It doesn't mean anything, except for the macho guys on the group rides that always have to brag afterwards...."we did 70 miles and averaged 21mph"........meaningless. That's why the watt meters are so much better. If you tell me that you can average 350 watts over a 60 mile ride...then I'm impressed. What I do for training, is, I have about 4 different routes, with different distances and different gradients, where I live is the seventh windiest place in North America....it's pretty common to have winds of about 25mph average with gusts in the mid thirties. Well, I rate my work effort on a scale of 1-4, and one ride per week is a 1/2, and 2 rides per week are in the 3/4 category, the others are all 2/3. Then I look at my average time to finish those routes, and I want to see a trend....downward. As far as average speed, it doesn't matter. Even with the wind, I can average 20-21 on a ride, because on the way out-into the wind- I'm only doing about 13-16, but on the way back, I can average 28+ with a tailwind. The only way to make it mean something is to find out what your average is on a COMPLETELY flat windless course. I also have the kurt kinetic watt meter to use with the trainer......let me tell you, seeing what the pros average, well, it humbles you pretty quick.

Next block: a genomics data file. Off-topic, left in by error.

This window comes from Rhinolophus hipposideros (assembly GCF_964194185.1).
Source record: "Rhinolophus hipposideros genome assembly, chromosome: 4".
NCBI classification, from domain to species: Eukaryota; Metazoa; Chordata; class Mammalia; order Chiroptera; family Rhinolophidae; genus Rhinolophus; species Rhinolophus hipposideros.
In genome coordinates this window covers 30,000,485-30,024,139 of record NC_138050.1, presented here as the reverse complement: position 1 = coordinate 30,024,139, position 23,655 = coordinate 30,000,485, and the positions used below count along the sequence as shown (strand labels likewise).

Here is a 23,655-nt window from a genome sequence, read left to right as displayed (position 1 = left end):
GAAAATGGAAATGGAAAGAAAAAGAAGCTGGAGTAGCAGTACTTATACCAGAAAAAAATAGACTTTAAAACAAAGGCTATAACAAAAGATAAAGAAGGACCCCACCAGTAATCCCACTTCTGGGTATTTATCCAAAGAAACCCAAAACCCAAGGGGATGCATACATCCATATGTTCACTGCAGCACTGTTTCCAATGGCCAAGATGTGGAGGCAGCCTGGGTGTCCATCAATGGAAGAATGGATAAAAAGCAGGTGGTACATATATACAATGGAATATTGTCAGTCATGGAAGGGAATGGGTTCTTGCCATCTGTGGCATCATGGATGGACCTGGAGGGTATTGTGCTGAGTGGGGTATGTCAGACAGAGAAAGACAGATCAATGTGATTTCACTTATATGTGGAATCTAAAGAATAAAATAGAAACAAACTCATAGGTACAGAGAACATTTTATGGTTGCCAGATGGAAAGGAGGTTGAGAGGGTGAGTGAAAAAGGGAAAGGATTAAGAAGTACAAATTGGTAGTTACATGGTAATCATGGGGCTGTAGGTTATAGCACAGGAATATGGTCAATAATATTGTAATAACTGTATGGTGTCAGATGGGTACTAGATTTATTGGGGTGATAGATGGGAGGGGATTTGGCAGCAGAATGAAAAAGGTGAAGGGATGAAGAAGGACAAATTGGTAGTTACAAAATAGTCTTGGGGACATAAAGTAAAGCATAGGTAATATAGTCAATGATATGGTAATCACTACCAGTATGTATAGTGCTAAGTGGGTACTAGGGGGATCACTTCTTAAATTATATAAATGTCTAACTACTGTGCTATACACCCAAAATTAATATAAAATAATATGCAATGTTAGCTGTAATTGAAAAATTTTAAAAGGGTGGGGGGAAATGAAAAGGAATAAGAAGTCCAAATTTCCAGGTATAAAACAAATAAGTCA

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yep..

physasst said:
It doesn't mean anything, except for the macho guys on the group rides that always have to brag afterwards...."we did 70 miles and averaged 21mph"........meaningless. That's why the watt meters are so much better. If you tell me that you can average 350 watts over a 60 mile ride...then I'm impressed. What I do for training, is, I have about 4 different routes, with different distances and different gradients, where I live is the seventh windiest place in North America....it's pretty common to have winds of about 25mph average with gusts in the mid thirties. Well, I rate my work effort on a scale of 1-4, and one ride per week is a 1/2, and 2 rides per week are in the 3/4 category, the others are all 2/3. Then I look at my average time to finish those routes, and I want to see a trend....downward. As far as average speed, it doesn't matter. Even with the wind, I can average 20-21 on a ride, because on the way out-into the wind- I'm only doing about 13-16, but on the way back, I can average 28+ with a tailwind. The only way to make it mean something is to find out what your average is on a COMPLETELY flat windless course. I also have the kurt kinetic watt meter to use with the trainer......let me tell you, seeing what the pros average, well, it humbles you pretty quick.